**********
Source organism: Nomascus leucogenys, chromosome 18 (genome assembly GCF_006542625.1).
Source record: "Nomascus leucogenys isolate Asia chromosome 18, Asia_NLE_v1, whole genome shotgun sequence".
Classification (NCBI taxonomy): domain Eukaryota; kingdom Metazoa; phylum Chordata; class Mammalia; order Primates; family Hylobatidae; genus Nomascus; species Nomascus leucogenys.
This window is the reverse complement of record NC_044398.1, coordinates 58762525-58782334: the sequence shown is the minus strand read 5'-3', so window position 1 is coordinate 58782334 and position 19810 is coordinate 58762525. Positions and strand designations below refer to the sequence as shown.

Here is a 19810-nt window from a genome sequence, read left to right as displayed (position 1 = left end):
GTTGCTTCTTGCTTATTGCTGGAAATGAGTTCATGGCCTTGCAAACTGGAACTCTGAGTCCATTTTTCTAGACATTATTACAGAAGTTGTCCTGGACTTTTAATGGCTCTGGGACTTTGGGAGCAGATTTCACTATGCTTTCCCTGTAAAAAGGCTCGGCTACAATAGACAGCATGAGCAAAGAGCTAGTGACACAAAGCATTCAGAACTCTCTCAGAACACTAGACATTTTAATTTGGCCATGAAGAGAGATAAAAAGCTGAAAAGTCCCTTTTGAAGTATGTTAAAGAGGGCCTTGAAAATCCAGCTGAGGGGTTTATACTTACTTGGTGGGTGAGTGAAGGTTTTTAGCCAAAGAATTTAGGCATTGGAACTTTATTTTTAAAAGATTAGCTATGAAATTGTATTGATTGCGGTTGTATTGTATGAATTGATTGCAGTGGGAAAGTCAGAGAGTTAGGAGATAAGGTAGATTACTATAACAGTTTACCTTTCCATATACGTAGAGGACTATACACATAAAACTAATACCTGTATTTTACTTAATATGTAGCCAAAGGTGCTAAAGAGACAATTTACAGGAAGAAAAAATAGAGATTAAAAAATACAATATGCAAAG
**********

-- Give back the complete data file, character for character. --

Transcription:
Source organism: Nomascus leucogenys, chromosome 18 (genome assembly GCF_006542625.1).
Source record: "Nomascus leucogenys isolate Asia chromosome 18, Asia_NLE_v1, whole genome shotgun sequence".
Classification (NCBI taxonomy): domain Eukaryota; kingdom Metazoa; phylum Chordata; class Mammalia; order Primates; family Hylobatidae; genus Nomascus; species Nomascus leucogenys.
This window is the reverse complement of record NC_044398.1, coordinates 58762525-58782334: the sequence shown is the minus strand read 5'-3', so window position 1 is coordinate 58782334 and position 19810 is coordinate 58762525. Positions and strand designations below refer to the sequence as shown.

Here is a 19810-nt window from a genome sequence, read left to right as displayed (position 1 = left end):
GTTGCTTCTTGCTTATTGCTGGAAATGAGTTCATGGCCTTGCAAACTGGAACTCTGAGTCCATTTTTCTAGACATTATTACAGAAGTTGTCCTGGACTTTTAATGGCTCTGGGACTTTGGGAGCAGATTTCACTATGCTTTCCCTGTAAAAAGGCTCGGCTACAATAGACAGCATGAGCAAAGAGCTAGTGACACAAAGCATTCAGAACTCTCTCAGAACACTAGACATTTTAATTTGGCCATGAAGAGAGATAAAAAGCTGAAAAGTCCCTTTTGAAGTATGTTAAAGAGGGCCTTGAAAATCCAGCTGAGGGGTTTATACTTACTTGGTGGGTGAGTGAAGGTTTTTAGCCAAAGAATTTAGGCATTGGAACTTTATTTTTAAAAGATTAGCTATGAAATTGTATTGATTGCGGTTGTATTGTATGAATTGATTGCAGTGGGAAAGTCAGAGAGTTAGGAGATAAGGTAGATTACTATAACAGTTTACCTTTCCATATACGTAGAGGACTATACACATAAAACTAATACCTGTATTTTACTTAATATGTAGCCAAAGGTGCTAAAGAGACAATTTACAGGAAGAAAAAATAGAGATTAAAAAATACAATATGCAAAG